Looking for reliable information on specific retinal diseases and conditions? Cleveland Clinic offers free treatment guides covering a broad range of health information related to vision.
The following vision tests are common ways to check that your eyes are functioning properly. Some of these tests can help evaluate your field of vision or your ability to see different colors. They also may help determine your ability to perceive the depth of your vision.
The best way to determine if you are having issues with your vision is a comprehensive eye exam from an ophthalmologist, optometrist and optician. To make an appointment with a Cleveland Clinic eye specialist, please call 216.444.2020.
Almost everyone has some level of astigmatism, a common eye condition that causes blurred vision. Often, contact lenses or eyeglasses can help correct it. Laser surgery can also be an option. Talk to your healthcare provider if you notice astigmatism symptoms or other vision changes.
Stare at the center of the object: If one set of the lines appears darker than the other you may have astigmatism.
- Learn more about Astigmatism
Cataracts are the clouding of the lens of your eye, which is normally clear. Most cataracts develop slowly over time, causing symptoms such as blurry vision. Cataracts can be surgically removed through an outpatient procedure that restores vision in nearly everyone.
- Learn more about Cataracts
If there’s a problem with the cones of your retinas, you won’t see colors the same way that other people will see them. Color vision deficiency (CVD) or color blindness is also be referred to as poor color vision.
Color Correct: Color Incorrect:
- Learn more about Color Blindness
Eye floaters and flashes are both caused by the natural shrinking of the gel-like fluid in your eye (vitreous) that happens as you age. Floaters appear in your field of vision as small shapes, while flashes can look like lightening or camera flashes. Floaters are very common and typically don’t require treatment. If you have many eye floaters and flashes, it could be a sign of a serious eye condition like retinal detachment.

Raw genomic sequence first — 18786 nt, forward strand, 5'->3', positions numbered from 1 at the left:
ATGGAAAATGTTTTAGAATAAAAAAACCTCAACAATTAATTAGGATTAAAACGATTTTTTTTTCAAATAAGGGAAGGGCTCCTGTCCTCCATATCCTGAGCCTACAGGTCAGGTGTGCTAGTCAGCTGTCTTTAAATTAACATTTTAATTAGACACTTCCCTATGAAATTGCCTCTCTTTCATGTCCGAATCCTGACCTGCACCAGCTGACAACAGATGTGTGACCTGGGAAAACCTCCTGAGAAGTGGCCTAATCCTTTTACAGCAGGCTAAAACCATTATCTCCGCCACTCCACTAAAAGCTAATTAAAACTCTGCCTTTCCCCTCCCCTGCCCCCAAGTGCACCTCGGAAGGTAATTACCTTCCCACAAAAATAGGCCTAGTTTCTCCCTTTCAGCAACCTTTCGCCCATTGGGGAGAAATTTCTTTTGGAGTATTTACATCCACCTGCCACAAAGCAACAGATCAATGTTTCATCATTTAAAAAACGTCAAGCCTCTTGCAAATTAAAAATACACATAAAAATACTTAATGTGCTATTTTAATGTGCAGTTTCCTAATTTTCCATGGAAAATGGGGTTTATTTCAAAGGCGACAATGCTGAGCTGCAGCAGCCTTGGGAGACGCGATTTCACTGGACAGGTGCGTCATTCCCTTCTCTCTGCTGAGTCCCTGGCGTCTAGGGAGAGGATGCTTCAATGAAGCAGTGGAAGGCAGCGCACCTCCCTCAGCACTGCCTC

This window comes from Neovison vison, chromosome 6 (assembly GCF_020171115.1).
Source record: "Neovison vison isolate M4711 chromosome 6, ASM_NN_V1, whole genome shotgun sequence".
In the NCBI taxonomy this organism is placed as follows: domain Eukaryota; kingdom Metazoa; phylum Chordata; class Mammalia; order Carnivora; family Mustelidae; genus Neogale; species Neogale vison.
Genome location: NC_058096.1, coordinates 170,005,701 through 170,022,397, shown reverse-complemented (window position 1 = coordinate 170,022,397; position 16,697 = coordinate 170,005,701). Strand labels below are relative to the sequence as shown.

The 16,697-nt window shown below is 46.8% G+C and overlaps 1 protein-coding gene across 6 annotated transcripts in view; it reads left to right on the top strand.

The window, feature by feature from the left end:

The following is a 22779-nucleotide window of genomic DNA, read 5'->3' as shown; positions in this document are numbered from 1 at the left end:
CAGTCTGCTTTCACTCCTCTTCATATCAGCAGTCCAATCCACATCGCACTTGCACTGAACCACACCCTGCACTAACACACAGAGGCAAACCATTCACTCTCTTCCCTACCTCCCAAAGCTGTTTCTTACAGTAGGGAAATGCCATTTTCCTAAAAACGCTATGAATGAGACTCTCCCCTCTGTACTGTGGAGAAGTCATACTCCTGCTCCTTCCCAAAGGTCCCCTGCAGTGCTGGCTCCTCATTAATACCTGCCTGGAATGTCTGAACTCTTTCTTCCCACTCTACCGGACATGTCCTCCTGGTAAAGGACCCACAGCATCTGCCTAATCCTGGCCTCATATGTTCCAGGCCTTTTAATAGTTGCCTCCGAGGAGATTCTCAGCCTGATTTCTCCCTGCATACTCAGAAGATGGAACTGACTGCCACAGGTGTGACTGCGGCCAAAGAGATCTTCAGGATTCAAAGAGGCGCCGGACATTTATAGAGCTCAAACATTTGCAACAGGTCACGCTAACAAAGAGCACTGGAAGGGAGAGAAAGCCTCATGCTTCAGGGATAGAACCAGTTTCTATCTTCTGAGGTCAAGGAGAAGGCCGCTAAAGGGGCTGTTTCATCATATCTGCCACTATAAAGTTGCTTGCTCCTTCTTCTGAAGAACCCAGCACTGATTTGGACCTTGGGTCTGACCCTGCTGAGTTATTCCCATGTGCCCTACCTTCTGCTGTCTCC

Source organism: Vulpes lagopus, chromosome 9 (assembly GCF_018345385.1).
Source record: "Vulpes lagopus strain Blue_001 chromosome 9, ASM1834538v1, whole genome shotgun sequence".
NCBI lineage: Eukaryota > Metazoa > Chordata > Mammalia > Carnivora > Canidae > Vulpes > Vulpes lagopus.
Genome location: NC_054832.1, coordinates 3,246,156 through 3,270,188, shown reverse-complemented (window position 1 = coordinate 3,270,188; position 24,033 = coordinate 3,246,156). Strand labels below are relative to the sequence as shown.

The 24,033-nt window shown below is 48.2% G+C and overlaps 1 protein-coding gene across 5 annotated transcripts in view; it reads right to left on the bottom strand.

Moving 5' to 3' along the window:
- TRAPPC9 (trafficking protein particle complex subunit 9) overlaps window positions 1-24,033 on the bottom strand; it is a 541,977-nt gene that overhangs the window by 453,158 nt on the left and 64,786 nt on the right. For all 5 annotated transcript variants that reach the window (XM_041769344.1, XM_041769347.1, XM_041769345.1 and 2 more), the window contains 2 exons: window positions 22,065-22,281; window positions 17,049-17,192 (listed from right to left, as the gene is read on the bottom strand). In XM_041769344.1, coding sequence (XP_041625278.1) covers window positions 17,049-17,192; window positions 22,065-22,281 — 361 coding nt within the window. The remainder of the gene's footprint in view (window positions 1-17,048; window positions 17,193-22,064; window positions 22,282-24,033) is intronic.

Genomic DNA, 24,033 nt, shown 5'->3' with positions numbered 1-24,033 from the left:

- Learn more about Floaters
People with glaucoma have optic nerve damage from fluid buildup in the eye. Left untreated, this eye pressure can permanently affect vision. Glaucoma is the second leading cause of blindness in the world. Treatments — including eyedrops, laser treatments and surgeries — can slow down vision loss and save your sight.
- Learn more about Glaucoma
Retinal detachment, or a detached retina, is a serious eye condition. The retina, the layer of tissue in the back of the eye, pulls away from tissues supporting it. Sudden changes, including eye floaters and flashes and darkening side vision, are signs this may be happening. A detached retina needs treatment as soon as possible.
- Learn more about Retinal Detachment
Age-related macular degeneration (AMD) is the top cause of vision loss in people over 50. Dry AMD can lead to gradual visual impairment, while wet AMD tends to cause rapid vision loss. People with AMD lose their central vision and can’t see things directly in front of them. AMD doesn’t cause total blindness, but it can greatly affect everyday life.
- Learn more about Macular Degeneration
One good way of detecting macular degeneration is to use the Amsler grid.
Instructions on using the Amsler Grid:
- While wearing glasses hold Amsler grid at a reading distance.
- Cover one eye.
- Stare at center dot.
- Check to see if all the lines are straight and that all squares are the same size.
- If any distortion, blur, discoloration or abnormality consistently occurs, see your ophthalmologist right away. Note: remember to test both eyes.
- Do this test for each eye separately.
A person with macular degeneration may notice distortion of the grid pattern such as bent lines and irregular box shapes or a gray shaded area.
- Download a PDF of the Amsler Grid
Visual Field Test
The visual field test can help the doctor find early signs of diseases like glaucoma that damage vision gradually. Some people with glaucoma do not notice any problems with their central vision, but the visual field test shows that peripheral vision is being lost.
A visual field test measures two things:
- How far up, down, left and right the eye sees without moving.
- How sensitive the eye is in different parts of the visual field.
- Learn more about Visual Field Testing